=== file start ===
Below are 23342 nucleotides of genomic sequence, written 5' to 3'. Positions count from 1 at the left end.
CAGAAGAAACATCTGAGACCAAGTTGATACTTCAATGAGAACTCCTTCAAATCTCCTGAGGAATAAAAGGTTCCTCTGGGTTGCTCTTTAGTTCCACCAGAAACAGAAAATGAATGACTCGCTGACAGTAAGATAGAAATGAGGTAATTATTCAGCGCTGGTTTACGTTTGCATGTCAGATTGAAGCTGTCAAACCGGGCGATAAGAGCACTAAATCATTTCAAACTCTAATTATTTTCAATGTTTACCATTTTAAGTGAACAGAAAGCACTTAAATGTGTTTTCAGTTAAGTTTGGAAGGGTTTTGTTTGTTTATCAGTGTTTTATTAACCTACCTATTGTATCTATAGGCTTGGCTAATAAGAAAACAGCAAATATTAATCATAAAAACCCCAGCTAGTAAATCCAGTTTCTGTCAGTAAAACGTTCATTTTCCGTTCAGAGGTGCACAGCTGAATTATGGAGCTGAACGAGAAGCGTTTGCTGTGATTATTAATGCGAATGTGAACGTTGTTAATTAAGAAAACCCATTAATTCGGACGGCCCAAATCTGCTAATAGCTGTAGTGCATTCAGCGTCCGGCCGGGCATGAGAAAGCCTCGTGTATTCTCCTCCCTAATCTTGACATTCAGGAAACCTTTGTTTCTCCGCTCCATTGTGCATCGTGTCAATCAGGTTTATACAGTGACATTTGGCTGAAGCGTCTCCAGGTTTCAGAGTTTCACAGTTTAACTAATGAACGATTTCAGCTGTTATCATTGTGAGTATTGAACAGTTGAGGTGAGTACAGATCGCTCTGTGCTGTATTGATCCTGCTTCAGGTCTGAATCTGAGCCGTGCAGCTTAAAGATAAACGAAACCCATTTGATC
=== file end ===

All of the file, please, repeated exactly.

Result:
Below are 23342 nucleotides of genomic sequence, written 5' to 3'. Positions count from 1 at the left end.
CAGAAGAAACATCTGAGACCAAGTTGATACTTCAATGAGAACTCCTTCAAATCTCCTGAGGAATAAAAGGTTCCTCTGGGTTGCTCTTTAGTTCCACCAGAAACAGAAAATGAATGACTCGCTGACAGTAAGATAGAAATGAGGTAATTATTCAGCGCTGGTTTACGTTTGCATGTCAGATTGAAGCTGTCAAACCGGGCGATAAGAGCACTAAATCATTTCAAACTCTAATTATTTTCAATGTTTACCATTTTAAGTGAACAGAAAGCACTTAAATGTGTTTTCAGTTAAGTTTGGAAGGGTTTTGTTTGTTTATCAGTGTTTTATTAACCTACCTATTGTATCTATAGGCTTGGCTAATAAGAAAACAGCAAATATTAATCATAAAAACCCCAGCTAGTAAATCCAGTTTCTGTCAGTAAAACGTTCATTTTCCGTTCAGAGGTGCACAGCTGAATTATGGAGCTGAACGAGAAGCGTTTGCTGTGATTATTAATGCGAATGTGAACGTTGTTAATTAAGAAAACCCATTAATTCGGACGGCCCAAATCTGCTAATAGCTGTAGTGCATTCAGCGTCCGGCCGGGCATGAGAAAGCCTCGTGTATTCTCCTCCCTAATCTTGACATTCAGGAAACCTTTGTTTCTCCGCTCCATTGTGCATCGTGTCAATCAGGTTTATACAGTGACATTTGGCTGAAGCGTCTCCAGGTTTCAGAGTTTCACAGTTTAACTAATGAACGATTTCAGCTGTTATCATTGTGAGTATTGAACAGTTGAGGTGAGTACAGATCGCTCTGTGCTGTATTGATCCTGCTTCAGGTCTGAATCTGAGCCGTGCAGCTTAAAGATAAACGAAACCCATTTGATC